Inflation, Inflation, Inflation

Hi all,

How's it going? Here are some latest updates on inflation.

Let's start with Singapore.

According to the Singapore Department of Statistics, inflation (as measured by the Consumer Price Index, or CPI in short) in 2009 was 0.6%. That's lower than what most expected, given that it was about 6.6% in 2008 (Reference: http://www.singstat.gov.sg/stats/themes/economy/hist/cpi.html)


With the latest data, the following average inflation rates for the various periods can be calculated. I've done some work for you and here are the results:

Period Average Annual Inflation (%)
40 yr 2.95
30 yr 2.13
20 yr 1.74
15 yr 1.43
10 yr 1.35
5 yr 2.16

As you can see, Singapore's average inflation rates are pretty low, hovering around 2 - 3%. The last 5 years had been relatively higher, at 2.16%

A look at the longer term trend (the 40-year period) shows that inflation is close to 3%. In another words,  things generally have been getting more expensive at 2.95% per year!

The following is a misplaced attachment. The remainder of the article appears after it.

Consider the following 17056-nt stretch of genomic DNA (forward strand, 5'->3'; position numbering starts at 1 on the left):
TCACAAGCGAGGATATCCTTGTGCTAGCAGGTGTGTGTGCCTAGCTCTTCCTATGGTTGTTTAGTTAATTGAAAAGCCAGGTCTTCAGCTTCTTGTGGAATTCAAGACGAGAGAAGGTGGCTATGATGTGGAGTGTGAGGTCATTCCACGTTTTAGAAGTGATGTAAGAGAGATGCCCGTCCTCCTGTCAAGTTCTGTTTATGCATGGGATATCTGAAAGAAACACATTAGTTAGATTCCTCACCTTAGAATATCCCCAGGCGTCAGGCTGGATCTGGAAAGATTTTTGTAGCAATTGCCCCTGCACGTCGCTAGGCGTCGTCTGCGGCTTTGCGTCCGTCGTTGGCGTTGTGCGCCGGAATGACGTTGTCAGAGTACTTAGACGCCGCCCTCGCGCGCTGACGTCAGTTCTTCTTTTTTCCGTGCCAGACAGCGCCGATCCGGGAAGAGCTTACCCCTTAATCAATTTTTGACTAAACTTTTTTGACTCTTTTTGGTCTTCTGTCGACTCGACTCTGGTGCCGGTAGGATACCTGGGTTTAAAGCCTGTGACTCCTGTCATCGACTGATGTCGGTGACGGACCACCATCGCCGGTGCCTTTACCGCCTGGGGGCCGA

If you're having most, or all, of your savings in your bank account, which gives interest starting at a miserable 0.1% per annum, you are losing the value of your hard earned money.

Simple mathematics: 2.95% minus 0.1% equals 2.85% LOSS every year!

That's why it's important to invest, not simply to grow your money, but more importantly to prevent it from shrinking!

Ever Higher Inflation?

That's just one part of the story. The actual inflation may possibly be higher than what's shown by the CPI.

Firstly, understand that CPI measures the change in the prices of a fixed basket of goods and services commonly purchased by the majority of households. (Reference: http://www.singstat.gov.sg/news/news/cpidec2009.pdf



Now, this fixed basket of goods and services may not be exactly the same goods and services that you buy. Or the goods and services that you buy may not be in this basket. 

To understand this important concept better, take a look at the following article from MarketWatch:



Irwin Kellner tells of the reasons why the CPI in the US may not be the best, or even accurate, indicator of inflation. 

Do you think the same is happening with your local "official" CPI? And how does it affect your investment, savings and worth of your money? I'll leave that thinking to you :)